South Africa: radical reform needed to revive growth, says OECD

24 Jul 17

South Africa’s economy has registered tremendous progress over the past 20 years but needs wide-ranging structural reforms to revive economic growth, a report from the Organisation for Economic Co-operation and Development has said.

Its OECD Economic Survey of South Africa said the country should look to competition, better skills training and more vigorous entrepreneurship given the limited scope for monetary or fiscal policy action to boost growth.

It said South Africa should open key economic sectors to more competition, including in telecommunications, energy, transport and services.

The economy was hamstrung by skill shortages and mismatches that formed bottlenecks to growth.

Access to higher education was limited, and the OECD called for a universal student loan scheme contingent on future earnings.

It also urged the country to proceed with the planned introduction of a national minimum wage, with wider development of apprenticeship and internship programmes to increase the numbers of young people in the labour market.

Action was needed to tackle the low level of entrepreneurship compared with other emerging economies, and red tape remained an obstacle to creating small businesses.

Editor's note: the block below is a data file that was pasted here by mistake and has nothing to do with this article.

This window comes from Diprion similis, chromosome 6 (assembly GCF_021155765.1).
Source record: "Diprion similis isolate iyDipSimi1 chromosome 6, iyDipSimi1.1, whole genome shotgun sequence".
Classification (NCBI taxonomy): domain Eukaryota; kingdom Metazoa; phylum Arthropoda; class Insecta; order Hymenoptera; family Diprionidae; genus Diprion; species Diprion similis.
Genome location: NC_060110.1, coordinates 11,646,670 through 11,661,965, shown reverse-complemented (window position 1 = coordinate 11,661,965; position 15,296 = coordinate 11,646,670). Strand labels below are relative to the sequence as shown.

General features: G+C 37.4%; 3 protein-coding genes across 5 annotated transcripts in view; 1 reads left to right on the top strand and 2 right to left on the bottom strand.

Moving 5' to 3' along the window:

Economic integration between South Africa and its neighbours had made little progress despite this offering “substantial opportunities”, the OECD noted.

Trade between member states of the 15-strong Southern African Development Community amounted to only 10% of total trade, compared with about 25% in the Association of South East Asian Nations region and 40% in the European Union.

Obstacles to increased trade included non-tariff barriers, customs procedures and rules on country of origin.

On a visit to South Africa, OECD secretary-general Angel Gurría said: “South Africa has accomplished many great things in the past two decades, but building stronger and more inclusive growth will require bold action from policymakers.

“Ensuring a better future for all South Africans will require increased access to higher education, a stronger and fairer labour market, deeper participation in regional markets and a regulatory framework that fosters entrepreneurship and allows small businesses to thrive. Many of the necessary reforms will be difficult, but the rewards will be worth the effort.”

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